PolyOne Corp. has lured compounding veteran Richard Burns out of retirement to run its engineered materials unit.
``Engineered materials is a smaller business at PolyOne, but it carries a larger focus as far as what they want to do with the business,'' said Burns, who retired in 2002 after a 25-year career with LNP Engineering Plastics, an engineering resins compounder based in Exton, Pa.
Burns, who today begins his assignment as the unit's vice president and general manager, said he was working on his golf game and doing some traveling when he was contacted by PolyOne earlier this year. At the time, he was not looking for a job and wasn't interested in relocating from the Philadelphia area to the Cleveland area for Avon Lake, Ohio-based PolyOne. But he made the trip anyway and was impressed with what he saw.
``I really enjoyed the people when I made my visit,'' Burns said in a recent telephone interview. ``I met with Tom Waltermire and Lance Mitchell, and the culture that I saw was very people-friendly.''
Waltermire is PolyOne's president and chief executive officer, while Mitchell is the firm's vice president of plastic compounds and color.
``I also realized I missed the business interactions during the time I was away from the industry,'' Burns added. ``It was like brain candy, like I was using a part of my brain I hadn't used in a while.''
But at the same time, the 52-year-old Burns said he had to take into account PolyOne's recent financial struggles when making his decision. The firm, which ranks as North America's largest compounder, lost more than $175 million in the 2001-03 period. PolyOne has fared better in 2004, with first-half sales growth of 10 percent and a $25.5 million profit.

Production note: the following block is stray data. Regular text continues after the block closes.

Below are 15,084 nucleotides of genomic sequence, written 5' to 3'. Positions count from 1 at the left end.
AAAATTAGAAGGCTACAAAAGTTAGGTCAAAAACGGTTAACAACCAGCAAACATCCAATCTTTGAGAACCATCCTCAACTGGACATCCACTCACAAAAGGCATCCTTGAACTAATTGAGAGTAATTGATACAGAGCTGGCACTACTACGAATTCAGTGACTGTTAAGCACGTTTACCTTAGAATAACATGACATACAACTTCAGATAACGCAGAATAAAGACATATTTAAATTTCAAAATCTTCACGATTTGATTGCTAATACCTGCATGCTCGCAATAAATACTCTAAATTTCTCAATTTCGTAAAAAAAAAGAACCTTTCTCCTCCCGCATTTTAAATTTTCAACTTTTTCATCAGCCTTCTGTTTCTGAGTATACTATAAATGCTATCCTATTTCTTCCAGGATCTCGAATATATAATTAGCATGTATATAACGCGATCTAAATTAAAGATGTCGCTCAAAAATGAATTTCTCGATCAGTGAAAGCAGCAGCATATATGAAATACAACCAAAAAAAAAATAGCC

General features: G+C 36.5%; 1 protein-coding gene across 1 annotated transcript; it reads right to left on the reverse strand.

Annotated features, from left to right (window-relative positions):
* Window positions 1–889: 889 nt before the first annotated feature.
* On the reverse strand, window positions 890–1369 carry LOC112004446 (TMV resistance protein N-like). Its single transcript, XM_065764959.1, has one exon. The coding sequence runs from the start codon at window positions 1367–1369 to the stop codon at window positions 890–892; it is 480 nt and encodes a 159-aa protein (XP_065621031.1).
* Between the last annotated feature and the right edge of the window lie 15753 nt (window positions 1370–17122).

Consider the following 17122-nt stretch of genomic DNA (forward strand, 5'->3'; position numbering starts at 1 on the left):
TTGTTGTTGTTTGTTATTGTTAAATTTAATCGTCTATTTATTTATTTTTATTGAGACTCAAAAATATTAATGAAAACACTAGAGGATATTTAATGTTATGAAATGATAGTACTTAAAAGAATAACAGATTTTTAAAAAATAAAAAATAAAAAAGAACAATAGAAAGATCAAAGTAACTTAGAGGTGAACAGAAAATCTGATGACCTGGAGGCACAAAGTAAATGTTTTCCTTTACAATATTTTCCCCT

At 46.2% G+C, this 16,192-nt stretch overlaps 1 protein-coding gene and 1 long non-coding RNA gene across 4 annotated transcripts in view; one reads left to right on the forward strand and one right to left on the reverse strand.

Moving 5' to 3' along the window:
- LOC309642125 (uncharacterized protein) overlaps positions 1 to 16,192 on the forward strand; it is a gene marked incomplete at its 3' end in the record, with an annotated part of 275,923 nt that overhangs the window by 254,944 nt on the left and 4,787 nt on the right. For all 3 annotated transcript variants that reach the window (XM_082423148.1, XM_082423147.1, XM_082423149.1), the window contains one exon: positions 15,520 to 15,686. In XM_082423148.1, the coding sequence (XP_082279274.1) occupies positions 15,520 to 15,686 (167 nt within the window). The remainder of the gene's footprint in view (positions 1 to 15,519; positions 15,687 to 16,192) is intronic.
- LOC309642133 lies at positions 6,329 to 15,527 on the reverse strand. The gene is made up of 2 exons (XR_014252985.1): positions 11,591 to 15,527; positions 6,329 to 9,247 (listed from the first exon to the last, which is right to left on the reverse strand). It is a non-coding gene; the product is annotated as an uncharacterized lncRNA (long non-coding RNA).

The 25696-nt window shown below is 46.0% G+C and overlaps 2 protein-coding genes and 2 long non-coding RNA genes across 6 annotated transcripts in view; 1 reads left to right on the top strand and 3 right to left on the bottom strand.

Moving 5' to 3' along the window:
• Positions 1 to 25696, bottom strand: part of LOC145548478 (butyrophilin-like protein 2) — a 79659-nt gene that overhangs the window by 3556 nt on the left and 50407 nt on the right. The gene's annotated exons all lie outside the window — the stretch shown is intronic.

``I felt a lot more comfortable about where PolyOne is now compared to a year or a year and a half ago,'' Burns said. ``They've improved their cash flow and debt reduction.''
Mitchell said Burns ``brings a variety of leadership ... experiences, and is highly regarded in the polymer industry.''
Burns added that he's looking forward to combining his background in compounds based on nylon and polycarbonate at LNP - which was acquired by GE Plastics in 2002 - with PolyOne's efforts in polyolefins and polystyrene, which are included in the engineered materials unit.
At PolyOne, engineered materials covers a wide range of compounds, not including the firm's flagship PVC compounds and its line of color and additive compounds. In North America, engineered materials racked up sales of about $110 million for PolyOne last year, equaling 7 percent of sales in its performance plastics unit.
By comparison, PVC compounds generated 32 percent of that total, while color and additive compounds clocked in at 9 percent.
The engineered materials unit's major North American production site is in Dyersburg, Tenn., while it also makes products at two Ohio plants - in Broadview Heights and Macedonia. Globally, the unit operates plants in China, Singapore, Spain, Germany and Turkey.
Burns replaces James Gray, who has been named PolyOne's director of new technology platforms. Gray will be responsible for commercializing technologies such as those used to make nanocomposite-based materials.